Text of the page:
Lakeside’s high-school librarians put up a display in the entrance to their building that offers several tips for spotting fake news. One says: “What’s the evidence?” Underneath a flap there’s more detail: “As you read an article, make sure to see if they have any evidence to back up their claims. Furthermore, research the evidence to see if it is real, made up, or used in a way not intended by its creators.
There is a discussion oft had about museums and galleries etc responding to and reflecting current events. This could be a very simple way to do it. Museums and galleries are an especially interesting place to explore and explain the slant facts can be given, or how wholly fake facts can be presented, as many of them contain objects originally created with an agenda to push a certain narrative. Look at Lucy Worsley's recent BBC series "British History's Biggest Fibs" for some prime examples.
This is the sort of idea it can take a day or two to arrange quickly, or longer if you want to make things wholly professional looking rather than bits of printed paper. If you have the resources, turning a cabinet or area over to the entire idea would make for an interesting focal point, and perhaps allow you to get some items out of the archives.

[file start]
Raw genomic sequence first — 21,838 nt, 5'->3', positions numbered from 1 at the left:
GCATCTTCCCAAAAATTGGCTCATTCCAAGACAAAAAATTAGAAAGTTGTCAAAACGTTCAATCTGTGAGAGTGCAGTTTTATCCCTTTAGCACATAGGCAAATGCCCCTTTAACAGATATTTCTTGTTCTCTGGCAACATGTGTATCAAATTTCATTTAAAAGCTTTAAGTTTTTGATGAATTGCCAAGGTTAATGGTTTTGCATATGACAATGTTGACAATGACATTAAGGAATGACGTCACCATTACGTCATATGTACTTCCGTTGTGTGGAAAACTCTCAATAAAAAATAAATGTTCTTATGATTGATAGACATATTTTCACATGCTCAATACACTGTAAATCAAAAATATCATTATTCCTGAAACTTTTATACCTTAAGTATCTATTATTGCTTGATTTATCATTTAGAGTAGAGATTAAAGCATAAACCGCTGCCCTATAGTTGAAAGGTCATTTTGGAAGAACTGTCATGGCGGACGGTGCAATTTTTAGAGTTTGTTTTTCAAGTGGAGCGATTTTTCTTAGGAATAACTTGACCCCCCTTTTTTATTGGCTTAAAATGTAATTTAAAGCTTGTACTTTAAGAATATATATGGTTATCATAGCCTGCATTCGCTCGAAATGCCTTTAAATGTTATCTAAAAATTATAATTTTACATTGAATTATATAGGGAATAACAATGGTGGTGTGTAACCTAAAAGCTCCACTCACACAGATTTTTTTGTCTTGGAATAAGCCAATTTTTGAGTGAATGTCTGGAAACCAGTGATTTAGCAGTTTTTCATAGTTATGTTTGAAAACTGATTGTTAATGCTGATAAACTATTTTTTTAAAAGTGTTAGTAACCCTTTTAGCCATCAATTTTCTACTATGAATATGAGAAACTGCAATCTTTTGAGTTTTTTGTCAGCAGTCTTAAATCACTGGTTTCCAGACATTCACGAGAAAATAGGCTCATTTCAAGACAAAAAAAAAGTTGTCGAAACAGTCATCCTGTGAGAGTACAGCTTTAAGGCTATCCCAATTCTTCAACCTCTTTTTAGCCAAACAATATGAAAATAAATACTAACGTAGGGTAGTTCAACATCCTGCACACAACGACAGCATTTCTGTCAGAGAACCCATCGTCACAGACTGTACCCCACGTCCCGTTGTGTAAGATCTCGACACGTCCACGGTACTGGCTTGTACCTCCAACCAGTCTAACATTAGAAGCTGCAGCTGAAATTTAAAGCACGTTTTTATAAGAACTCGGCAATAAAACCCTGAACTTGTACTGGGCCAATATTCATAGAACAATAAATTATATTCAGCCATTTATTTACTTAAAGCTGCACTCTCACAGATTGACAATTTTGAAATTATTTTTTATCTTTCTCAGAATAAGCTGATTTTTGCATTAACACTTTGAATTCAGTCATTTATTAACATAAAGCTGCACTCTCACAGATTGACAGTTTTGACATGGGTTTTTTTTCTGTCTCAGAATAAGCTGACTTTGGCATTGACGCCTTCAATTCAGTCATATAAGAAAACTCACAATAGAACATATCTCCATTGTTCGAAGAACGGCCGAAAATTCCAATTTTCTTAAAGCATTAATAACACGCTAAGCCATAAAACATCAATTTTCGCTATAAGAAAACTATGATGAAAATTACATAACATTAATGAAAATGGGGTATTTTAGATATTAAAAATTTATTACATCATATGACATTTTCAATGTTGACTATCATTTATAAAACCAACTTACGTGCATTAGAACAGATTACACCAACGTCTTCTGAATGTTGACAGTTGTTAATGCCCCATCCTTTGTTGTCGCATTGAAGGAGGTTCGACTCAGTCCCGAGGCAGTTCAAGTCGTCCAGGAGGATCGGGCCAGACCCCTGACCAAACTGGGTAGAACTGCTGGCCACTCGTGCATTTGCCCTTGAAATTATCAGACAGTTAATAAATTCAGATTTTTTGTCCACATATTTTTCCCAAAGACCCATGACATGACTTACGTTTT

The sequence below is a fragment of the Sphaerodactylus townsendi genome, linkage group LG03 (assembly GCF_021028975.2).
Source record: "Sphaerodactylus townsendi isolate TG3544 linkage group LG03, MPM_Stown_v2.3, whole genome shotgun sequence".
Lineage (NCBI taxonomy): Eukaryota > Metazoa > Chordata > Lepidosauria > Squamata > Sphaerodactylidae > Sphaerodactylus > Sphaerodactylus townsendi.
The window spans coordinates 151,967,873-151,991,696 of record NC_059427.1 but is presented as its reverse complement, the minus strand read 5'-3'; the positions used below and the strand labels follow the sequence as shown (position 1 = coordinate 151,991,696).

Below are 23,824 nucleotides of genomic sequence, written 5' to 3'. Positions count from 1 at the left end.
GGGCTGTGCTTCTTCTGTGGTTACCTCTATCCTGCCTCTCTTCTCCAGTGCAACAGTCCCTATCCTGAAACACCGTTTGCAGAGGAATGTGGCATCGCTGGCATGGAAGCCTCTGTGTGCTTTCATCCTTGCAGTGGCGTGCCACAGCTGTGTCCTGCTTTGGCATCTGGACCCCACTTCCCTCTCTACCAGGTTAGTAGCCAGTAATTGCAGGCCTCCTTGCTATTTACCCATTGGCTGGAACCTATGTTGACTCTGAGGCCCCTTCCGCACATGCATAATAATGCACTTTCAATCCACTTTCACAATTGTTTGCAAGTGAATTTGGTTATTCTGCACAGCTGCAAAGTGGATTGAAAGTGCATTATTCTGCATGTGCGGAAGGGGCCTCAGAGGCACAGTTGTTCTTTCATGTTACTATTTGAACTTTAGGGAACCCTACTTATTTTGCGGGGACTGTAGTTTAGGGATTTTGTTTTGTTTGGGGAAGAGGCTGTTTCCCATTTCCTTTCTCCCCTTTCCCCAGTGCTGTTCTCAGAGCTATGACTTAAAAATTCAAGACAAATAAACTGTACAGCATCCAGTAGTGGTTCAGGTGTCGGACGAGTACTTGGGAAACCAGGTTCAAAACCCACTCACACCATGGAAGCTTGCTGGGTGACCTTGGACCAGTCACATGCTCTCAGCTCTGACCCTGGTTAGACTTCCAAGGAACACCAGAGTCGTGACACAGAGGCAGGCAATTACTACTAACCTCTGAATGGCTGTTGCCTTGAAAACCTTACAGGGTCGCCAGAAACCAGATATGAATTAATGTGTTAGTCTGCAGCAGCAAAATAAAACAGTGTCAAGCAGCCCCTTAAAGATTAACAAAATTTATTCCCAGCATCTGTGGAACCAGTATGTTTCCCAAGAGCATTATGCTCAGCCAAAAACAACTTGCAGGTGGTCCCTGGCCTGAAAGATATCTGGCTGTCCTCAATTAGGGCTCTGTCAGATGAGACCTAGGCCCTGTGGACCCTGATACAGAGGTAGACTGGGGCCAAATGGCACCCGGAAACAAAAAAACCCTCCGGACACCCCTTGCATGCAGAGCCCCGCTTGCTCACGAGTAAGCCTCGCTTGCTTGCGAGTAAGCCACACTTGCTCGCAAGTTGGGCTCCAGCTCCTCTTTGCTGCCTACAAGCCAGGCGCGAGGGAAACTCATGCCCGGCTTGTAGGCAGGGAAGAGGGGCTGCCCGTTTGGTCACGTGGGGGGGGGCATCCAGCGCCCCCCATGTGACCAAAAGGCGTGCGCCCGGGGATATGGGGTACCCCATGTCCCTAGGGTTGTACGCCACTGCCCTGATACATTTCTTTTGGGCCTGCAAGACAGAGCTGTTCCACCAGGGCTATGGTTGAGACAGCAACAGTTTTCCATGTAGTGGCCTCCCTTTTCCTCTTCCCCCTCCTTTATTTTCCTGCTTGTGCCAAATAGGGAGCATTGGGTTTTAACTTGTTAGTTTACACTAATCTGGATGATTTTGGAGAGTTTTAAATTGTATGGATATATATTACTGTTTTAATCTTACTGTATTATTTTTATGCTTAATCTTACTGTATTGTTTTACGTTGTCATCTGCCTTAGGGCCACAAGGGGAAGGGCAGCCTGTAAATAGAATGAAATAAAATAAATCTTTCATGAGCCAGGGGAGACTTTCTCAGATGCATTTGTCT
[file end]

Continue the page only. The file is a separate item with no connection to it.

Why do it?
Exploring fake news while looking at how historically its been used to smear, distract and promote, can engage, educate and inform your visitors in relevant, important and different ways. Your venue can tick some beautiful boxes, and if savvy you can get some local media coverage.
The most important reason to do it though is that getting attention through misinformation, poor research and outright lies is not a new thing, but at present it is something front and center, and something your trusted institution can help the public with. because heavens knows, we all need help discerning the truth right now.